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This Is Spinal Tap (1984)

R | | Comedy, Music | 2 March 1984 (USA)
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ON DISC
Spinal Tap, one of England's loudest bands, is chronicled by film director Marty DiBergi on what proves to be a fateful tour.

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1,452 ( 25)
2 wins & 2 nominations. See more awards »

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Cast

Cast overview, first billed only:
... Marty DiBergi
Kimberly Stringer ... Heavy Metal Fan
Chazz Dominguez ... Heavy Metal Fan
Shari Hall ... Heavy Metal Fan
R.J. Parnell ... Mick Shrimpton
David Kaff ... Viv Savage
... Ian Faith
... David St. Hubbins
... Nigel Tufnel
... Derek Smalls
... Tommy Pischedda
Jean Cromie ... Ethereal Fan
Patrick Maher ... New York M.C.
... John 'Stumpy' Pepys
... Ronnie Pudding
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Storyline

In 1982 legendary British heavy metal band Spinal Tap attempt an American comeback tour accompanied by a fan who is also a film-maker. The resulting documentary, interspersed with powerful performances of Tap's pivotal music and profound lyrics, candidly follows a rock group heading towards crisis, culminating in the infamous affair of the eighteen-inch-high Stonehenge stage prop. Written by Jeremy Perkins <jwp@aber.ac.uk>

Plot Summary | Plot Synopsis

Taglines:

The original rockumentary created by Christopher Guest, Michael McKean, Rob Reiner, Harry Shearer See more »

Genres:

Comedy | Music

Certificate:

R | See all certifications »

Parents Guide:

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Details

Official Sites:

MGM

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Language:

Release Date:

2 March 1984 (USA)  »

Also Known As:

Rock 'n' Roll Nightmare  »

Filming Locations:

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Box Office

Budget:

$2,500,000 (estimated)

Opening Weekend USA:

$30,835, 4 March 1984, Limited Release

Gross USA:

$244,557, 31 December 2000
See more on IMDbPro »

Company Credits

Production Co:

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Technical Specs

Runtime:

Sound Mix:

Color:

Aspect Ratio:

1.70 : 1
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Did You Know?

Trivia

While the band members are not based on any particular musicians, Nigel Tufnel bears a resemblance to legendary guitarist Jeff Beck, and Derek Smalls sports a set of "friendly muttonchops" (mustache connected to sideburns) similar to those closely associated with Motörhead leader (and fellow bassist) Lemmy. See more »

Goofs

When the band goes to the recording industry convention, the subtitles say they're in Atlanta. However, the building in the background is the famous Bonaventure Hotel in Los Angeles, and an old RTD (now MTA) bus drives by. See more »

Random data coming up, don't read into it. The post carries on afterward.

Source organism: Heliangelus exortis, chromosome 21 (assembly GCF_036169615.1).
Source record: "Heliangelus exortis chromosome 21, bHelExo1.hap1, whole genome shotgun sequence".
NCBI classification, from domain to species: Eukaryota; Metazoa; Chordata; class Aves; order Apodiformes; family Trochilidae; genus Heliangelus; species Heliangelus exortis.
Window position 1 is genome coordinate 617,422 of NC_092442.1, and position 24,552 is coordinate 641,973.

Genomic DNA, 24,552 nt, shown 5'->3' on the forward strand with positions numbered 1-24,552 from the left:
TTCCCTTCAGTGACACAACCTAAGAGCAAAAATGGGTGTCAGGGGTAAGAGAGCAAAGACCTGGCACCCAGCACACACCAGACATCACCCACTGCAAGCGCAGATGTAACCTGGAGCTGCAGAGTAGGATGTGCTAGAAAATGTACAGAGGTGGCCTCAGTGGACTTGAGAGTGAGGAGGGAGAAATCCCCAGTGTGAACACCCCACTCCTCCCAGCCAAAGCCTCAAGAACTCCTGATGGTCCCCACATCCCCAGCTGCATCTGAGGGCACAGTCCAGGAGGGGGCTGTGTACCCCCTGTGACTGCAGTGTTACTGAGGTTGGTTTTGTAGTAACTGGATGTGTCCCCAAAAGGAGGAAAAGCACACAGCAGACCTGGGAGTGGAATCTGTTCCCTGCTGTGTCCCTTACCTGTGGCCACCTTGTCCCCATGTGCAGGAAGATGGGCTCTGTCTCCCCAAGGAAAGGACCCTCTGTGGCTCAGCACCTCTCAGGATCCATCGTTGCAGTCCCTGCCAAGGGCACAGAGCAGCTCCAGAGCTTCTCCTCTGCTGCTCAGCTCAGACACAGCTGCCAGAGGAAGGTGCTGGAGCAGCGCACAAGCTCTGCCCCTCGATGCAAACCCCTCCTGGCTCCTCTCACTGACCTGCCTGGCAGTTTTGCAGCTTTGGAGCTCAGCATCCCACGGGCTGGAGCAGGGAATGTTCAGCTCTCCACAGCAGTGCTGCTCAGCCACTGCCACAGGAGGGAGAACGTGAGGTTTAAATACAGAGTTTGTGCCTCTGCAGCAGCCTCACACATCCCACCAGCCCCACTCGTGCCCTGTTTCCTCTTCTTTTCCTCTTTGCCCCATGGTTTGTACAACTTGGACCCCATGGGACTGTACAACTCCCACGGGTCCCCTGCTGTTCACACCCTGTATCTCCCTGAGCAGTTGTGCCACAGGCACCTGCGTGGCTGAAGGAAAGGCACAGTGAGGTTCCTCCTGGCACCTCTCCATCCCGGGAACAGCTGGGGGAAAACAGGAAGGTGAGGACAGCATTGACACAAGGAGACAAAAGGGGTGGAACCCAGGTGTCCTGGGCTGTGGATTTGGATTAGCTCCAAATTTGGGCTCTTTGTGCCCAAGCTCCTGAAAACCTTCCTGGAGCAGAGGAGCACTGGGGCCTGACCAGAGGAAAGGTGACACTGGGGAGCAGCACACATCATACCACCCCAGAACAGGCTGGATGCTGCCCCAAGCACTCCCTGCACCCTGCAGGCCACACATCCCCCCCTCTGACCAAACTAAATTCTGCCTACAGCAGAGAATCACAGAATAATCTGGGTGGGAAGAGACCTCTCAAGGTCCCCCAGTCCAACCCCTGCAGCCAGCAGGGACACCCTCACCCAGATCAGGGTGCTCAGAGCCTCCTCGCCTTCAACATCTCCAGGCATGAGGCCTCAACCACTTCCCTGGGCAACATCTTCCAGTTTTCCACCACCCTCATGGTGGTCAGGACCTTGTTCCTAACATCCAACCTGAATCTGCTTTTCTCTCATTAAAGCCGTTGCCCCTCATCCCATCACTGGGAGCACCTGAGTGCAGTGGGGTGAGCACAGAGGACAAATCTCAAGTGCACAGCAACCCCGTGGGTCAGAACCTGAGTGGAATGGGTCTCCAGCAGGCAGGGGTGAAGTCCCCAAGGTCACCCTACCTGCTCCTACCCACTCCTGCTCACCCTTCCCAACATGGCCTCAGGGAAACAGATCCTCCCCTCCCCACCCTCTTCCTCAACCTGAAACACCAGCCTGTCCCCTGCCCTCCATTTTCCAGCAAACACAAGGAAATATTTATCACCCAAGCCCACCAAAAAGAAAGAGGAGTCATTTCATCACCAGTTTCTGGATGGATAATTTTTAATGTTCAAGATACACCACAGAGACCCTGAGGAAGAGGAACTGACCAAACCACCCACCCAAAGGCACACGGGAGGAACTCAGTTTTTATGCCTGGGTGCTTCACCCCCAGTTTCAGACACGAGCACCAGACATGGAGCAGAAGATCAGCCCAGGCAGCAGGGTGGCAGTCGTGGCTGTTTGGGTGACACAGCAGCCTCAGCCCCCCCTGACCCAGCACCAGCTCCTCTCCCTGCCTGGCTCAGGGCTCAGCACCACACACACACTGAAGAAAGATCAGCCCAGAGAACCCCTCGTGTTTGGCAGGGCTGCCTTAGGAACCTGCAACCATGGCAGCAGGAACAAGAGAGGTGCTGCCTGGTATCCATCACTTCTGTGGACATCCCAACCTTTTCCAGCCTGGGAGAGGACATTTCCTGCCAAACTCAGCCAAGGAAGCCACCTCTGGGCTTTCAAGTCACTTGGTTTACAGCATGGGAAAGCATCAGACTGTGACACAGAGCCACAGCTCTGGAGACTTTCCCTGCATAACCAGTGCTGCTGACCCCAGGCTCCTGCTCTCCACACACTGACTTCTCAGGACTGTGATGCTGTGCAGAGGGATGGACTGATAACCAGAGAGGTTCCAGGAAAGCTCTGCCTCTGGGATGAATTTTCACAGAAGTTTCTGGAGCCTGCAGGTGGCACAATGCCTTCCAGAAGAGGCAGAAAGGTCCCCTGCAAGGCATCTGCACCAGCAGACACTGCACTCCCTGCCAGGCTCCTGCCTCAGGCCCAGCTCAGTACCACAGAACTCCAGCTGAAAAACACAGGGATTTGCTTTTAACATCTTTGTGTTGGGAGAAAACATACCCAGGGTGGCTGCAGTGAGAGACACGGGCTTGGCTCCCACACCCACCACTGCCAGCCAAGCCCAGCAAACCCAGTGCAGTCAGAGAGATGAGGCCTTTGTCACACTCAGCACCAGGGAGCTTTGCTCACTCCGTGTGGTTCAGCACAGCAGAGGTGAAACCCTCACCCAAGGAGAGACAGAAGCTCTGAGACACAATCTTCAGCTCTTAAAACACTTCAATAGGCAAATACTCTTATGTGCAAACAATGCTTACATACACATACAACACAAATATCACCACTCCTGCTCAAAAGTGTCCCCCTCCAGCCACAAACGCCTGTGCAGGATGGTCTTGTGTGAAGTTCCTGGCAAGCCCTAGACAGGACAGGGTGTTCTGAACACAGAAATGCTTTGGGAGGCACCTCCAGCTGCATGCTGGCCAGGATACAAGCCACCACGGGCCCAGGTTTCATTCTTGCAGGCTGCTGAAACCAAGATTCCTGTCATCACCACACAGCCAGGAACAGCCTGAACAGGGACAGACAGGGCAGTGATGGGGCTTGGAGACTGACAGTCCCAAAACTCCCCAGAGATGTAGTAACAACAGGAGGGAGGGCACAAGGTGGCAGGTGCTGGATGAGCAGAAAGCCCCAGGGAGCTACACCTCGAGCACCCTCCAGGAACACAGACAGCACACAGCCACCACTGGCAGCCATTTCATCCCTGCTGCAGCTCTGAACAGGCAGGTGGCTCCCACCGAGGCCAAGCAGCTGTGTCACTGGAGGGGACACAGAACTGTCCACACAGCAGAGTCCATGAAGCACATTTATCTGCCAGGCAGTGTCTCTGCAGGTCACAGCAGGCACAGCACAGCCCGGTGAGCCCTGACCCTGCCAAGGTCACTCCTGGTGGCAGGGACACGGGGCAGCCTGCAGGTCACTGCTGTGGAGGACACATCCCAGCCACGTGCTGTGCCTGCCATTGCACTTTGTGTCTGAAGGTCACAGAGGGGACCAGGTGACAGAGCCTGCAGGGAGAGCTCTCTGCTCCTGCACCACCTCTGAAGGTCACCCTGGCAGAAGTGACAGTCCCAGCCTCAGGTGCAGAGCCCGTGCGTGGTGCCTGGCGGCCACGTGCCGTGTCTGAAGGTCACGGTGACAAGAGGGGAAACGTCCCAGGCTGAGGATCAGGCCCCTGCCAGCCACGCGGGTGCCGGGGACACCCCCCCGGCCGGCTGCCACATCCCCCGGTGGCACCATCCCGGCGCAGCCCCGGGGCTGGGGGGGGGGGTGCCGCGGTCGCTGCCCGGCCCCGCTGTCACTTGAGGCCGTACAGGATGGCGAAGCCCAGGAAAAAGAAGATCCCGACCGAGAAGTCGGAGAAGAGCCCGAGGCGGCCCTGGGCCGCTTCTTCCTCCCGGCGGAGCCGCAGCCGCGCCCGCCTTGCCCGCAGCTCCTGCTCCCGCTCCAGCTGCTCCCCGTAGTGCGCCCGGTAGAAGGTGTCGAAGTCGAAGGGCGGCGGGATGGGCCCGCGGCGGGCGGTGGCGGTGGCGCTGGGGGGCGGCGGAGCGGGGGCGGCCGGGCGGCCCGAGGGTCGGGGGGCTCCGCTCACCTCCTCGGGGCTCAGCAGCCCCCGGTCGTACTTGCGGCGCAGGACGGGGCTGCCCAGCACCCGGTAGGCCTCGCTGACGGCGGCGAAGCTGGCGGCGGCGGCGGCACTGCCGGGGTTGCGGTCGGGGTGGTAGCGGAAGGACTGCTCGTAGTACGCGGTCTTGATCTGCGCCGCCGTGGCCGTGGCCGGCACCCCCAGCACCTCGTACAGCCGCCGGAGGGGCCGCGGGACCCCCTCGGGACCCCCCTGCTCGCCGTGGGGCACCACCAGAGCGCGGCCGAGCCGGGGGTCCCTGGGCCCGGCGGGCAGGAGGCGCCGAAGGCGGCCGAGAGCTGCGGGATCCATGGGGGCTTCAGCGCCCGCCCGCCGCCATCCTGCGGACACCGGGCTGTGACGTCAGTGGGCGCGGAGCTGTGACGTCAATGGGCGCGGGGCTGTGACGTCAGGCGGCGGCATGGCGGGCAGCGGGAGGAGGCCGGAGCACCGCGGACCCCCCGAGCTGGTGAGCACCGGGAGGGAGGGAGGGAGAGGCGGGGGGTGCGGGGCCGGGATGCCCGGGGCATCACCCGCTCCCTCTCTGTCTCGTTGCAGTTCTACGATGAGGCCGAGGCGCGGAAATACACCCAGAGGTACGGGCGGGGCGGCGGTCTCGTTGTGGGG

Quotes

[first lines]
Marty DiBergi: Hello; my name is Marty DiBergi. I'm a filmmaker. I make a lot of commercials. That little dog that chases the covered wagon underneath the sink? That was mine. In 1966, I went down to Greenwich Village, New York City to a rock club called Electric Banana. Don't look for it; it's not there anymore. But that night, I heard a band that for me redefined the word "rock and roll". I remember being knocked out by their... their exuberance, their raw power - and their punctuality. That ...
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Crazy Credits

There are no opening credits after the title is shown. See more »

Connections

Referenced in House M.D.: Changes (2011) See more »

Frequently Asked Questions

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User Reviews

 
Smell the Glove!
5 November 2002 | by See all my reviews

The humor of "This is Spinal Tap" has a special time-release formula. I didn't find myself rolling on the floor laughing the first time I saw this but as the day went on my friends and I couldn't stop recalling the dialogue. This movie is a legend.

"See Spinal Tap" should be written in the dictionary next to satire. Lately satire has come to mean a simple mockery of pop-culture instead of "human vice or folly attacked through irony, derision or wit". Movies like "Scary Movie" claim to be parodies or satire without even trying to be witty. They just imitate something as opposed to commenting on it. True satire takes a bit more work by the writers and will make you laugh much harder.

Spinal Tap gives you the absurdity of the rock and roll world, yet still respects the music. I understood this when I saw a clip of the movie for the first time at the Rock and Roll Hall of Fame. It was the scene with amps that go to "11". I couldn't stop thinking about that scene until I finally saw the movie. Every aspect of the music world is lampooned; arrogance, absurdity, backstage crybabies, has-beenism, volume, even the Beatles. This movie is quoted like the Simpsons, which isn't always good but certainly proof of legendary movie. It's dry, deadpan humor and it may take a day to sink in but this movie is hilarious.


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